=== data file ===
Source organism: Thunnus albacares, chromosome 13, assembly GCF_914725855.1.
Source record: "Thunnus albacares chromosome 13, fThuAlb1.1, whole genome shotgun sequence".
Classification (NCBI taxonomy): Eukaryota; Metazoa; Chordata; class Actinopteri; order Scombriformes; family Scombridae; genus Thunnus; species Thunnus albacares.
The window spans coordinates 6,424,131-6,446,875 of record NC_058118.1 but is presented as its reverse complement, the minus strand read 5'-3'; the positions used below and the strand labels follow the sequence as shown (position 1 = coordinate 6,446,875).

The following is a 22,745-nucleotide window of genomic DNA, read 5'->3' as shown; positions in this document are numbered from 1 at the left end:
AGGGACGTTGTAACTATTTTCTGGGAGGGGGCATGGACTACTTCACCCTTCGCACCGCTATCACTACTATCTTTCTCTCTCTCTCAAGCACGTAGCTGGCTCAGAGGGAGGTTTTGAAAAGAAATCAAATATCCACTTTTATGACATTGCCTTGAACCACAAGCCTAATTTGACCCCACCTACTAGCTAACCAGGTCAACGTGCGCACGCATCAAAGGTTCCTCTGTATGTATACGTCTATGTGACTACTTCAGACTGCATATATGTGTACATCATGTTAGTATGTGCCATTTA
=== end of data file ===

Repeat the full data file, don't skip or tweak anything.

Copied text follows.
Source organism: Thunnus albacares, chromosome 13, assembly GCF_914725855.1.
Source record: "Thunnus albacares chromosome 13, fThuAlb1.1, whole genome shotgun sequence".
Classification (NCBI taxonomy): Eukaryota; Metazoa; Chordata; class Actinopteri; order Scombriformes; family Scombridae; genus Thunnus; species Thunnus albacares.
The window spans coordinates 6,424,131-6,446,875 of record NC_058118.1 but is presented as its reverse complement, the minus strand read 5'-3'; the positions used below and the strand labels follow the sequence as shown (position 1 = coordinate 6,446,875).

The following is a 22,745-nucleotide window of genomic DNA, read 5'->3' as shown; positions in this document are numbered from 1 at the left end:
AGGGACGTTGTAACTATTTTCTGGGAGGGGGCATGGACTACTTCACCCTTCGCACCGCTATCACTACTATCTTTCTCTCTCTCTCAAGCACGTAGCTGGCTCAGAGGGAGGTTTTGAAAAGAAATCAAATATCCACTTTTATGACATTGCCTTGAACCACAAGCCTAATTTGACCCCACCTACTAGCTAACCAGGTCAACGTGCGCACGCATCAAAGGTTCCTCTGTATGTATACGTCTATGTGACTACTTCAGACTGCATATATGTGTACATCATGTTAGTATGTGCCATTTA